NIH Institutes Fund Seven New Tobacco Research Centers

March 1, 2005

This special “annual highlights” supplement to Oncology News International is acompilation of major advances in the management of lung cancer during 2004, asreported in ONI. Guest editor Dr. Roy Herbst discusses these advances in clinicalmanagement, with a focus on developments in adjuvant therapy for early disease,targeted therapy, and new chemotherapy findings.

BETHESDA, Maryland-ThreeNational Institutes of Health (NIH)units will provide $12 million over 5years to support seven new centersparticipating in the National CancerInstitute's Transdisciplinary TobaccoUse Research Center (TTURC) program.NCI will provide $7 million, withthe rest coming from the National Instituteon Drug Abuse and the NationalInstitute on Alcohol Abuse andAlcoholism.NCI began its collaborative tobaccoresearch initiative in 1999 with theawarding of grants to seven institutionsto establish centers. The newround of funding will support a spectrumof topics important to understandingtobacco-related diseases,their control, and psychosocial factorsthat influence smoking.The locations of the new centersand the principal investigators are:Brown University and Miriam Hospital,Raymond Niaura, PhD; University of Wisconsin, Timothy B.Baker, PhD; Roswell Park Cancer Institute,K. Michael Cummings, PhD;University of Minnesota, Dorothy K.Hatsukami, PhD; University of SouthernCalifornia, C. Anderson Johnson,PhD; University of Pennsylvania,Caryn E. Lerman, PhD; and Yale University,Stephanie S. O'Malley, PhD.In announcing the new grants, NCIsaid that work at the original sevencenters had yielded important scientificfindings. Among the researchfindings cited by the institute:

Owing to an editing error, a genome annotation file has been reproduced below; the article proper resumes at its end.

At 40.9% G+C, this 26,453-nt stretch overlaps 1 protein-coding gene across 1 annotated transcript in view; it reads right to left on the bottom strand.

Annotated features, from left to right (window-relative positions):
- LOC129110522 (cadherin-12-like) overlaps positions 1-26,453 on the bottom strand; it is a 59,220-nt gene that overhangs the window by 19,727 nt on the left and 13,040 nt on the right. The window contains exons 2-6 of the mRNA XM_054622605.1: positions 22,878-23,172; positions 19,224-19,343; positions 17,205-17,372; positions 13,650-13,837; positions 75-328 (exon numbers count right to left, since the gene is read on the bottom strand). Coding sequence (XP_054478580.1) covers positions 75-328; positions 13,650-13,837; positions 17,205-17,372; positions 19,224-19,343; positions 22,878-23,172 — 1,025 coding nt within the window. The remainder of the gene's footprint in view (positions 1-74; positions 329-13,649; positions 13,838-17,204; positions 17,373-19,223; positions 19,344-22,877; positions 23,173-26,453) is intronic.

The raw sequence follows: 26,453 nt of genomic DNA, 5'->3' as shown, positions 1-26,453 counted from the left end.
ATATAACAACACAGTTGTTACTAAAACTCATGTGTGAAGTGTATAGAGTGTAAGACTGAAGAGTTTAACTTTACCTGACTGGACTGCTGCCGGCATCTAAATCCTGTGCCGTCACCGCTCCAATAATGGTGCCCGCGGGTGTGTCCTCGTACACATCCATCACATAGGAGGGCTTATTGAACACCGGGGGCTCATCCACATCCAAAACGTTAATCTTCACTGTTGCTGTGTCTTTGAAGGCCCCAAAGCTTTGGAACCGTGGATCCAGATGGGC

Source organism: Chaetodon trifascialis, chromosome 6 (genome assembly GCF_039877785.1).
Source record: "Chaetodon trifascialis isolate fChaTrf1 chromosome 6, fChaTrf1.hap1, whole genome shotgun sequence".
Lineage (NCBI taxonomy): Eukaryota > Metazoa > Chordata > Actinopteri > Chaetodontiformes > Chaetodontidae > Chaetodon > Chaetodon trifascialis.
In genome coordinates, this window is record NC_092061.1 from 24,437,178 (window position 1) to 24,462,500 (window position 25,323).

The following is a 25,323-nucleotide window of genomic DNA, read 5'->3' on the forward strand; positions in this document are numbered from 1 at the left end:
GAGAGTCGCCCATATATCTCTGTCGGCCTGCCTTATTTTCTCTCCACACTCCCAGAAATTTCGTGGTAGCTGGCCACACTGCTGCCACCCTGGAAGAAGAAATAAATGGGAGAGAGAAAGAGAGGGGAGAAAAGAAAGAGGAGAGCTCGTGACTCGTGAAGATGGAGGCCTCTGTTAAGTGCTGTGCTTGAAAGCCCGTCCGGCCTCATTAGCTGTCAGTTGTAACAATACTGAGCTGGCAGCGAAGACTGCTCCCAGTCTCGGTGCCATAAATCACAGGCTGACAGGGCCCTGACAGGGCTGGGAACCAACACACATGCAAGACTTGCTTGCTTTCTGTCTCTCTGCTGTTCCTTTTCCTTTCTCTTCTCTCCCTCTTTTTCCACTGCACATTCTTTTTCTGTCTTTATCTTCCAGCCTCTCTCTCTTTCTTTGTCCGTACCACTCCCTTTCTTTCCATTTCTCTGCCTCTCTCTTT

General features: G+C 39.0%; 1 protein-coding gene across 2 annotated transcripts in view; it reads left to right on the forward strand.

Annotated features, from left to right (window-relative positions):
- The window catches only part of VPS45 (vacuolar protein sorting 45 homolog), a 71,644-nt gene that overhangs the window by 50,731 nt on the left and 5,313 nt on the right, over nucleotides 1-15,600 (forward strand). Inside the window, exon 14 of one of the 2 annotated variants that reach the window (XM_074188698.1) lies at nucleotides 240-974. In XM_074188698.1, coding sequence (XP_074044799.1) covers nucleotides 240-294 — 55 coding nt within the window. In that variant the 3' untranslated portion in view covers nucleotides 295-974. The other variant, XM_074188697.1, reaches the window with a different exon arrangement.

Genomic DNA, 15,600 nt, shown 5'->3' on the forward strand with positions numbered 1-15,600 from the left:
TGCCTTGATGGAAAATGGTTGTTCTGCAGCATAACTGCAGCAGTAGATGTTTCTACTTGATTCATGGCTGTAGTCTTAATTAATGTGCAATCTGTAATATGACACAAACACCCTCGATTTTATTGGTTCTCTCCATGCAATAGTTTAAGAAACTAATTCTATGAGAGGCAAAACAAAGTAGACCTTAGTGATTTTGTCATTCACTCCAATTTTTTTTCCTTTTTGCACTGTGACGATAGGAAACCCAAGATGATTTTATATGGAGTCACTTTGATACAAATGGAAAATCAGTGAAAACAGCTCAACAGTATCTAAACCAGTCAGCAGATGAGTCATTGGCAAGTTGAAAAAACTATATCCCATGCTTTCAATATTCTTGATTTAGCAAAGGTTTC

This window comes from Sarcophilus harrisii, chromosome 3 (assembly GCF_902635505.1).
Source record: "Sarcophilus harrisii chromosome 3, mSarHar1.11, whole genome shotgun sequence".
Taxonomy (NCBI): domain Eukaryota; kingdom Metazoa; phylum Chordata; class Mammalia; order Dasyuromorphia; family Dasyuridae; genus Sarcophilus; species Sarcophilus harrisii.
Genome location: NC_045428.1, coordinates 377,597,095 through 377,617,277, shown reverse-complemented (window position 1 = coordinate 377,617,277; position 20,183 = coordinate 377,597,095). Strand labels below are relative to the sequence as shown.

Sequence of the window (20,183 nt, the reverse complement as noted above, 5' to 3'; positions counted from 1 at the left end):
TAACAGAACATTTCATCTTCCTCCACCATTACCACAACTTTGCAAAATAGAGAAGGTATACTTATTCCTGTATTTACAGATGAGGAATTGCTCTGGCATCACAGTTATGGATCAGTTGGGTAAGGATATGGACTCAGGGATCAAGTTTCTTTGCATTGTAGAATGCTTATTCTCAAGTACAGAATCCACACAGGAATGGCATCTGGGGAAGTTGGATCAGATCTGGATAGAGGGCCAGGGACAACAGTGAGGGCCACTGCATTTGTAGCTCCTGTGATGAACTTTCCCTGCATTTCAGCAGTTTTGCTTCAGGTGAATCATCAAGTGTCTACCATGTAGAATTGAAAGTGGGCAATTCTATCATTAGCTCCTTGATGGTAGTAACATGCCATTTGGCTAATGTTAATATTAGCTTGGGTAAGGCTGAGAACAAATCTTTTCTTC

• University of Pennsylvania researchersidentified specific genes that,when combined with psychologicalfactors, may influence the progressionof adolescent smoking.
  • At the University of California,Irvine (UCI), scientists found thathostile, anxious, and depressed teenagersare more prone to smoke cigarettes.In collaboration with tobaccocenterresearchers at the University ofSouthern California, the UCI teamshowed that these psychological factorswork differently in white andAsian youth. Namely, hostility anddepression are associated with smokingamong white youths but notamong Asian teens, who are more likelyto smoke in social situations, thestudies showed.
  • Brown University researchersfound that the children of motherswho smoked a pack or more of cigarettesdaily during pregnancy had agreater risk of nicotine dependencethan children whose mothers did notsmoke during pregnancy.
  • Yale University investigators developeda new radiotracer that allowsresearchers to study the effects of tobacco smoking on the brain and explorethe role of the nicotinic systemin Alzheimer's disease, alcoholism,major depression, and schizophrenia.The NCI said that the RobertWood Johnson Foundation wouldjoin the original seven grantees in disseminatingthese and other importantresults. For more informationabout TTURCs, please visit thewebsite http:/cancercontrol.cancer.gov/tcrb.tturc.